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  7. jannert
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    jannert Contributing Member Supporter Contributor

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    @Paragade - Does anyone have this kind of problem? Yep. I sure do/did.

    I have an unusual set of circumstances which the reader needs to know about before proceding into the main story's action—otherwise the readers get the wrong end of the stick. I left this information out of my first draft, and people did get the wrong end of the stick about my main character. This isn't a hypothetical situation for me; it actually happened. In my re-write, I've included a prologue that deals with this odd situation. This has worked, and the people who have read my whole MS are on board from the beginning now, but I'm still trying to refine the VERY beginning few pages.

    The problem is, I can present this unusual 'status quo' in an interesting manner, in scene-by-scene interactions involving my main character. It's not an info-dump, but nothing actually HAPPENS or changes right away.

    That idea that you start a story at the point of change doesn't always work. If what the story is changing from isn't clear, then it needs to be made clear, and it's not always something you can trickle into the story later on. So I'm treading that thin line between starting the story too slowly or diving in too quickly. It's not an easy problem to solve, that's for sure.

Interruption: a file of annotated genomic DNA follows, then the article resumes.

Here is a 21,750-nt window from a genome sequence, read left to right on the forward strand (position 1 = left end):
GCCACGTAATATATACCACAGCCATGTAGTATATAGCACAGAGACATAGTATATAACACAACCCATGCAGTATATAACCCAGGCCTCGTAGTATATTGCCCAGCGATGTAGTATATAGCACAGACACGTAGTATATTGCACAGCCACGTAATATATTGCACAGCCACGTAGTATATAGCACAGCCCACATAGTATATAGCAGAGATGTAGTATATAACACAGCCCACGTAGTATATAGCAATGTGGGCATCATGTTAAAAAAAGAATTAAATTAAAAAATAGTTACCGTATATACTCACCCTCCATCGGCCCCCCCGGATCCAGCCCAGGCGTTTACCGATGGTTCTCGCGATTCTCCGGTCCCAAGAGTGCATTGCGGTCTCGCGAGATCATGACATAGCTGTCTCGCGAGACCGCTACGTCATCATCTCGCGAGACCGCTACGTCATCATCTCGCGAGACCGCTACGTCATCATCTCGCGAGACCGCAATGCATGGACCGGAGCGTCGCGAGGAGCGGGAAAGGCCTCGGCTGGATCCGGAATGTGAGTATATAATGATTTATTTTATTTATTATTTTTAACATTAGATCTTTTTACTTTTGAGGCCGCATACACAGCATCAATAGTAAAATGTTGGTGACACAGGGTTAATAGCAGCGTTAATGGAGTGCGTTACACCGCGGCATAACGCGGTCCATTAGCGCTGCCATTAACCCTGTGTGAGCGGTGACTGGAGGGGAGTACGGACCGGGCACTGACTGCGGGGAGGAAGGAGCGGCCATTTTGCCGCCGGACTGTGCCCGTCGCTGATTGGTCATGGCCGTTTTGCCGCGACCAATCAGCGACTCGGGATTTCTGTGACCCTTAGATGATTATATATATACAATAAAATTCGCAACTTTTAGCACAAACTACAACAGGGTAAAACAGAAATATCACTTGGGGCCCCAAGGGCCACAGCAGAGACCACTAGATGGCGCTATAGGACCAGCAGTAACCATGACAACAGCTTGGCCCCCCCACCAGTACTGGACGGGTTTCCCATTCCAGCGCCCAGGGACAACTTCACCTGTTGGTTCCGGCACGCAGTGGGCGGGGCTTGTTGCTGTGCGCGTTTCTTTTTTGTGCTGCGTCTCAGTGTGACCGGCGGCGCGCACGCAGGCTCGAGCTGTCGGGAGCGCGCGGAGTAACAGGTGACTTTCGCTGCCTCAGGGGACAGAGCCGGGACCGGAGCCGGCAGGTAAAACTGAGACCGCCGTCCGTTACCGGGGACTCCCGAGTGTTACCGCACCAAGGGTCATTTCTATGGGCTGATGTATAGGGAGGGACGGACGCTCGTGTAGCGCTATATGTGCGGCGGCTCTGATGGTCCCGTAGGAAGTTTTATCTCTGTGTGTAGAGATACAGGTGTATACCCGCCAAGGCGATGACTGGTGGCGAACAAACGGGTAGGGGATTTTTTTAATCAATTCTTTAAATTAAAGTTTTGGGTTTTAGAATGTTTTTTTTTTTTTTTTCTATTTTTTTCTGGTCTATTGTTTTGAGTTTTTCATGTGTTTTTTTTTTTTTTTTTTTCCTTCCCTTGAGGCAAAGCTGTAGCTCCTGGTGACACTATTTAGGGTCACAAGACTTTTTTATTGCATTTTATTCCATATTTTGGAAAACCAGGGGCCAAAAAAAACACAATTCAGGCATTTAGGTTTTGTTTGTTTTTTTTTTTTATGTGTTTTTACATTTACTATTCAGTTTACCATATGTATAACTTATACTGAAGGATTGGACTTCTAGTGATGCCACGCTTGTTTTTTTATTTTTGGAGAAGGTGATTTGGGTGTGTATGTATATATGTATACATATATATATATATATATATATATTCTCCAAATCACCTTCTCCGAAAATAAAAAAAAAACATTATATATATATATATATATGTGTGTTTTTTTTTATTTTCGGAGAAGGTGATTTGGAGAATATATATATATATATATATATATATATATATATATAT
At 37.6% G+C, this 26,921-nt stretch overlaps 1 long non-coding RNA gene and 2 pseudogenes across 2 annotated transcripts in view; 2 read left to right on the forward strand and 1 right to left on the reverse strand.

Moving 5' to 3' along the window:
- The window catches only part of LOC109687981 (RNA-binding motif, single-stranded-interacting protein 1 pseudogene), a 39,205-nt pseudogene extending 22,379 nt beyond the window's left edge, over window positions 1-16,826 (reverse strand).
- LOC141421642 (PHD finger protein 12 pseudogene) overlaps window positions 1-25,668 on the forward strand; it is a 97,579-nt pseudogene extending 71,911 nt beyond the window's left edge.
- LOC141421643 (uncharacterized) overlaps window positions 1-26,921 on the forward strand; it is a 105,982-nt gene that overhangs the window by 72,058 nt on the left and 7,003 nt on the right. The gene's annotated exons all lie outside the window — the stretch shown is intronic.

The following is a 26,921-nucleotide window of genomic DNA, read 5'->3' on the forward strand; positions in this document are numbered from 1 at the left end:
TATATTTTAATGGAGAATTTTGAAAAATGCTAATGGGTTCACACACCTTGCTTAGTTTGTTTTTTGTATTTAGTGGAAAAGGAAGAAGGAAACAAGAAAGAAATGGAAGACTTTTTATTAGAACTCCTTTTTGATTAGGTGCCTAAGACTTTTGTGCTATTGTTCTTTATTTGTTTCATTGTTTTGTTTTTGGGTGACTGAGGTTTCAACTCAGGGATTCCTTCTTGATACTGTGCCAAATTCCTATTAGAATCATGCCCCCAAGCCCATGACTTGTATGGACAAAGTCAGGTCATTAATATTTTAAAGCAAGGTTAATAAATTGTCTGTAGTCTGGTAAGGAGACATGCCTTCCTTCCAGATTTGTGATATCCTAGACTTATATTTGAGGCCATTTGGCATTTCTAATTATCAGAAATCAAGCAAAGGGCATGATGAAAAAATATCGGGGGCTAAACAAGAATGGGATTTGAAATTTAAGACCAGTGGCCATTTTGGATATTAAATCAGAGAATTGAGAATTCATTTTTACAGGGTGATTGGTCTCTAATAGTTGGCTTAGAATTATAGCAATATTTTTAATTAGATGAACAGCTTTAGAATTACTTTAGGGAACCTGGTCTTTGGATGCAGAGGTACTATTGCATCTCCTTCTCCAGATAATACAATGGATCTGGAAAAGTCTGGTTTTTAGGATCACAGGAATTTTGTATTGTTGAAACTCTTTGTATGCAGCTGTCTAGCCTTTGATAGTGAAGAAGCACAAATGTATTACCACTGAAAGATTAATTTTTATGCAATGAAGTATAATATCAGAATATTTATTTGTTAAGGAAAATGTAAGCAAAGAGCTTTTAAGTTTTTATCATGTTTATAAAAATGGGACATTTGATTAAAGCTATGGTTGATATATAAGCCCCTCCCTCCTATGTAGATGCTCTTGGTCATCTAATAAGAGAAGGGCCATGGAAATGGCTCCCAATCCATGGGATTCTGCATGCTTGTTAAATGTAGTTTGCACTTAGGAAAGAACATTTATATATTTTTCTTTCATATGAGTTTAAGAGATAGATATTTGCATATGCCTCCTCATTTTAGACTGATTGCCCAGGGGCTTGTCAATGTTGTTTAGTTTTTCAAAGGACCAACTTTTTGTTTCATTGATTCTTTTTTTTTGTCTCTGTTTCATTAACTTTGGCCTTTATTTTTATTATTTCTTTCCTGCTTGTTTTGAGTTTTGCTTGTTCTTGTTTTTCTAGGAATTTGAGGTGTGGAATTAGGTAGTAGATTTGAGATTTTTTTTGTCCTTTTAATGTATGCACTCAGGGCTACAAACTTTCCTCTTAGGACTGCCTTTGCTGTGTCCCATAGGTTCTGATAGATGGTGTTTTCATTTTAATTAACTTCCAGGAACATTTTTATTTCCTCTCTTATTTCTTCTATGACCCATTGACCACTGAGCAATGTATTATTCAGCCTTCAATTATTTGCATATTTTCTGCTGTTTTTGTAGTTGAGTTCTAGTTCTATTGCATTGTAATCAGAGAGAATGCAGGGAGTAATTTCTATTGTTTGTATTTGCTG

8. Hellenic Katatorki
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    Hellenic Katatorki Member

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    Question, when writing your introduction, I noticed authors like Cliff Cussler always provide some historical prologue to their stories - is it good to introduce your opening pages of your novel like this? Should prologues be added or not?
     
  9. CastleEra
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    CastleEra Member

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    If you give away all the secrets at the beginning, we as readers have no wonder to search for. Tolkien started The Lord of the Rings by giving a broad overview of Hobbits and their lifestyle. But he does not tell us about all the races, all the cities, all the dilemmas of the world. He teases us with a hint of lore, and continues to space it out across the book. Only tell us what we absolutely need to know in that moment, and it is okay to leave unanswered questions. If we are curious enough, it will drive us to read on and find out the answers ourselves. This makes readers feel engaged and drives them to read for hours and hours to learn all about these characters and this world. The more you dump on readers in the beginning, the less we feel there will be to discover deeper into the book.
     
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  10. GingerCoffee
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    GingerCoffee Web Surfer Girl Contributor

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    They are rarely necessary. I would write the story and then decide if it's really needed for the reader to follow the story.
     
  11. PensiveQuill
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    PensiveQuill Contributing Member

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    So summarise what action happens in the first chapter. Then decide what information is absolutely vital to understanding that action and those characters in that moment. Everything beyond that can be woven into the story at later stages. By having a bit of mystery about it all you can build interest and suspense in your story as the reader comes across a new concept or an action and then asks why, what's that about? As long as the answer unfolds before it becomes irrelevant you'll be fine and not disappoint them.